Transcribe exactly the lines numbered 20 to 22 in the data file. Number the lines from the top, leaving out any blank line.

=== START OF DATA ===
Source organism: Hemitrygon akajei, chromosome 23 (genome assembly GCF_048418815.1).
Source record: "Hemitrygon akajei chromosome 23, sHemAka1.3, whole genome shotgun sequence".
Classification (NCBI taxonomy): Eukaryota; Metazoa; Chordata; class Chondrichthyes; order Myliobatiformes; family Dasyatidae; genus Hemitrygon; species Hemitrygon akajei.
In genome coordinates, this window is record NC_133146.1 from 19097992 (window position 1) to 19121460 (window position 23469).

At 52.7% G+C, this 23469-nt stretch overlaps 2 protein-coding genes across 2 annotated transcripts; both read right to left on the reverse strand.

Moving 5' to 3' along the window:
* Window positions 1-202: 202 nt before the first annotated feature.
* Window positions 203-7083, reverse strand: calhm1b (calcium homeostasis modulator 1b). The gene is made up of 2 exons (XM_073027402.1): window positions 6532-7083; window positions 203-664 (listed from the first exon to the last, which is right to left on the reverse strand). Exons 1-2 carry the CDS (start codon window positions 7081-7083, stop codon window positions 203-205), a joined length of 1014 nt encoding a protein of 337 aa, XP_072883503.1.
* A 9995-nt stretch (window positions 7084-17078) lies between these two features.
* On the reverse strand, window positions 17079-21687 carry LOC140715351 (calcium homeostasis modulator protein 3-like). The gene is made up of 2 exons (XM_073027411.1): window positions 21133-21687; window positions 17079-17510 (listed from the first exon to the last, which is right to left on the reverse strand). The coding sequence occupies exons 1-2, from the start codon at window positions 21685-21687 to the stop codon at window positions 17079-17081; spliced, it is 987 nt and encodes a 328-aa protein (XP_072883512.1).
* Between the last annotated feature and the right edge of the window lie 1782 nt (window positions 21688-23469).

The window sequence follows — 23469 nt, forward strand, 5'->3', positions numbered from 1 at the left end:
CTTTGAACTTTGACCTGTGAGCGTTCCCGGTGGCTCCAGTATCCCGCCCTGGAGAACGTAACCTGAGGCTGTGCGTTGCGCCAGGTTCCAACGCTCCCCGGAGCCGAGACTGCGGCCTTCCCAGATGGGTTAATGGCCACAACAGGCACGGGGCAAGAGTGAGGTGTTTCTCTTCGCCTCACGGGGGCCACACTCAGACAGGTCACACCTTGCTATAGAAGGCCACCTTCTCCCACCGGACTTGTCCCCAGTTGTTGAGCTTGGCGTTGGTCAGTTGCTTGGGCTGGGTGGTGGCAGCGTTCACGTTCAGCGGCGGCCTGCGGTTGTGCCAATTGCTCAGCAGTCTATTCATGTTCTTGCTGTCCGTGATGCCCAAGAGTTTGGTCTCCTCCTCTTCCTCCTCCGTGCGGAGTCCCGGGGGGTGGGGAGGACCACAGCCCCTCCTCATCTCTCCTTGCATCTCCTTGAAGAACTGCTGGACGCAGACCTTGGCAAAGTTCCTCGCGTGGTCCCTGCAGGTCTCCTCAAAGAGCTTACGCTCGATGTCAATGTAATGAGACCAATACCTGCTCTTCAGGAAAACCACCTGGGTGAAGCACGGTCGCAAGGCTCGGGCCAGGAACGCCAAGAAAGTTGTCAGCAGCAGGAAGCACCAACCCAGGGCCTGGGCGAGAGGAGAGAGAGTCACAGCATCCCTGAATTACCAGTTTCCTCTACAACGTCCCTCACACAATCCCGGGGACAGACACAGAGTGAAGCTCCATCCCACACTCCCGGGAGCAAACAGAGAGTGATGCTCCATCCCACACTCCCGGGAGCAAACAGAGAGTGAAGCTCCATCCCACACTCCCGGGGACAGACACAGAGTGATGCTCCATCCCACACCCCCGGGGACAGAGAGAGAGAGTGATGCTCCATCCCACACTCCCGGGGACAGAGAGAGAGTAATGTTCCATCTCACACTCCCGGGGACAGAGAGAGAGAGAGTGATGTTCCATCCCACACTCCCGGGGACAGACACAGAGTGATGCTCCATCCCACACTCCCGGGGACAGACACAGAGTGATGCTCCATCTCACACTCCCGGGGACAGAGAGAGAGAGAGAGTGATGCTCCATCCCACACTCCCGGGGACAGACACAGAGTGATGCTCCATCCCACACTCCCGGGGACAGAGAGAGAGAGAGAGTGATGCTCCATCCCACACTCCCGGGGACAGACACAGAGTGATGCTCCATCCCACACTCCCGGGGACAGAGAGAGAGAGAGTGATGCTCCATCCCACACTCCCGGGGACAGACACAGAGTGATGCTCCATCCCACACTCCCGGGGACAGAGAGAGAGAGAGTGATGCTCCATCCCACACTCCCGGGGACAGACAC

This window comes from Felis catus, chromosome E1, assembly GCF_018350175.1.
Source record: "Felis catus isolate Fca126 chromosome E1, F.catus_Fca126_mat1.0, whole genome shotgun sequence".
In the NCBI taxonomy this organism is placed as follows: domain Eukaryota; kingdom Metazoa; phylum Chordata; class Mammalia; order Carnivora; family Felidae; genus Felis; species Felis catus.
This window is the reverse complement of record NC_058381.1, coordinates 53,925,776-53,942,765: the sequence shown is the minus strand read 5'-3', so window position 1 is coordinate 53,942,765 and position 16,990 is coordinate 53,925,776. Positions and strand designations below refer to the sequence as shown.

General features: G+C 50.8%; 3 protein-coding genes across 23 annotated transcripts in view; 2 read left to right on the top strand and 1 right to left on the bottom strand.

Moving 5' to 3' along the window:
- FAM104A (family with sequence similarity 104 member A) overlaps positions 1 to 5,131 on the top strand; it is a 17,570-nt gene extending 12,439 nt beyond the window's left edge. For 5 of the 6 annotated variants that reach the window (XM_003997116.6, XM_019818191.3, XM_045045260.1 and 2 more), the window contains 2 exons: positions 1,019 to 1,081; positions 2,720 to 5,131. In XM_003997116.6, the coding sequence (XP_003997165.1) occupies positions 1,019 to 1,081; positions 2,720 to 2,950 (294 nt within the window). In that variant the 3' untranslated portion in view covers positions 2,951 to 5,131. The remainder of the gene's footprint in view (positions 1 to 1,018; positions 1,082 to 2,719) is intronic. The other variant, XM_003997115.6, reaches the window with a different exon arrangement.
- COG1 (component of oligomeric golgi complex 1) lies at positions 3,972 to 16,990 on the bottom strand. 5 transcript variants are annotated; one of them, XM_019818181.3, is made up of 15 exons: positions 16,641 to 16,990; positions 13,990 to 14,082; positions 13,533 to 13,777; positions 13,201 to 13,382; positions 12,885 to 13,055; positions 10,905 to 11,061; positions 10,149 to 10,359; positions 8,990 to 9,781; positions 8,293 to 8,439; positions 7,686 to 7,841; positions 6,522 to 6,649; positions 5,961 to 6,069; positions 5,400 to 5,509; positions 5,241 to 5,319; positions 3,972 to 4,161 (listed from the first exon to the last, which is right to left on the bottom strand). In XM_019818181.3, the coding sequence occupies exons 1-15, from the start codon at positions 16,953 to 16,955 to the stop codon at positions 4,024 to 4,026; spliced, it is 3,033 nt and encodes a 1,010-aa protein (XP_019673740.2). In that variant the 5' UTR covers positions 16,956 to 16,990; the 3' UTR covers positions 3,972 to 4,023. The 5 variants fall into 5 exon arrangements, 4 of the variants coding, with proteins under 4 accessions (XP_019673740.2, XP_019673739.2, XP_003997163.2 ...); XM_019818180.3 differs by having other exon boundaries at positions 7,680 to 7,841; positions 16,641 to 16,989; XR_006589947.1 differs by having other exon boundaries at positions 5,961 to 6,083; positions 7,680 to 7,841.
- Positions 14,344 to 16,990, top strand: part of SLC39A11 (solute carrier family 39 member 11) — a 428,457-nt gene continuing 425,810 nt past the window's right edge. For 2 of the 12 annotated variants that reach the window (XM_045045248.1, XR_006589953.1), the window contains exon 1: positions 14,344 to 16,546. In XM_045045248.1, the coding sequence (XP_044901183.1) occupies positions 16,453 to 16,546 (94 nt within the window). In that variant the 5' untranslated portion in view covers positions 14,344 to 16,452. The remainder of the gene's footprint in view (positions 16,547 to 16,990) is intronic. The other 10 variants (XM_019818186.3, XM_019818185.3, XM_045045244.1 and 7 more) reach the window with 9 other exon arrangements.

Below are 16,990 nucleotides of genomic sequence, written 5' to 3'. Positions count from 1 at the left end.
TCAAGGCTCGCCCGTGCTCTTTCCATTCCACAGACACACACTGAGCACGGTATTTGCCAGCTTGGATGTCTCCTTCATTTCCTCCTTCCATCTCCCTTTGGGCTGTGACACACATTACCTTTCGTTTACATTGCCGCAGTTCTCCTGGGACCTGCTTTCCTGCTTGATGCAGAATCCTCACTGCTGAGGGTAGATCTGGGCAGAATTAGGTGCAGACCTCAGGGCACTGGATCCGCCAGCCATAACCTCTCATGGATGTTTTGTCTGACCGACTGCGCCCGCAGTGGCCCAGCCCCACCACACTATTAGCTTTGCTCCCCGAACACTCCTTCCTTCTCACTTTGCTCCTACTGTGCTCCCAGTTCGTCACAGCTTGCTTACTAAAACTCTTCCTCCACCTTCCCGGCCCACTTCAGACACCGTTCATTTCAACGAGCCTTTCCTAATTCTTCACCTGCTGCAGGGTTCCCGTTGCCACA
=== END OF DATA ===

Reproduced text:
- FAM104A (family with sequence similarity 104 member A) overlaps positions 1 to 5,131 on the top strand; it is a 17,570-nt gene extending 12,439 nt beyond the window's left edge. For 5 of the 6 annotated variants that reach the window (XM_003997116.6, XM_019818191.3, XM_045045260.1 and 2 more), the window contains 2 exons: positions 1,019 to 1,081; positions 2,720 to 5,131. In XM_003997116.6, the coding sequence (XP_003997165.1) occupies positions 1,019 to 1,081; positions 2,720 to 2,950 (294 nt within the window). In that variant the 3' untranslated portion in view covers positions 2,951 to 5,131. The remainder of the gene's footprint in view (positions 1 to 1,018; positions 1,082 to 2,719) is intronic. The other variant, XM_003997115.6, reaches the window with a different exon arrangement.
- COG1 (component of oligomeric golgi complex 1) lies at positions 3,972 to 16,990 on the bottom strand. 5 transcript variants are annotated; one of them, XM_019818181.3, is made up of 15 exons: positions 16,641 to 16,990; positions 13,990 to 14,082; positions 13,533 to 13,777; positions 13,201 to 13,382; positions 12,885 to 13,055; positions 10,905 to 11,061; positions 10,149 to 10,359; positions 8,990 to 9,781; positions 8,293 to 8,439; positions 7,686 to 7,841; positions 6,522 to 6,649; positions 5,961 to 6,069; positions 5,400 to 5,509; positions 5,241 to 5,319; positions 3,972 to 4,161 (listed from the first exon to the last, which is right to left on the bottom strand). In XM_019818181.3, the coding sequence occupies exons 1-15, from the start codon at positions 16,953 to 16,955 to the stop codon at positions 4,024 to 4,026; spliced, it is 3,033 nt and encodes a 1,010-aa protein (XP_019673740.2). In that variant the 5' UTR covers positions 16,956 to 16,990; the 3' UTR covers positions 3,972 to 4,023. The 5 variants fall into 5 exon arrangements, 4 of the variants coding, with proteins under 4 accessions (XP_019673740.2, XP_019673739.2, XP_003997163.2 ...); XM_019818180.3 differs by having other exon boundaries at positions 7,680 to 7,841; positions 16,641 to 16,989; XR_006589947.1 differs by having other exon boundaries at positions 5,961 to 6,083; positions 7,680 to 7,841.
- Positions 14,344 to 16,990, top strand: part of SLC39A11 (solute carrier family 39 member 11) — a 428,457-nt gene continuing 425,810 nt past the window's right edge. For 2 of the 12 annotated variants that reach the window (XM_045045248.1, XR_006589953.1), the window contains exon 1: positions 14,344 to 16,546. In XM_045045248.1, the coding sequence (XP_044901183.1) occupies positions 16,453 to 16,546 (94 nt within the window). In that variant the 5' untranslated portion in view covers positions 14,344 to 16,452. The remainder of the gene's footprint in view (positions 16,547 to 16,990) is intronic. The other 10 variants (XM_019818186.3, XM_019818185.3, XM_045045244.1 and 7 more) reach the window with 9 other exon arrangements.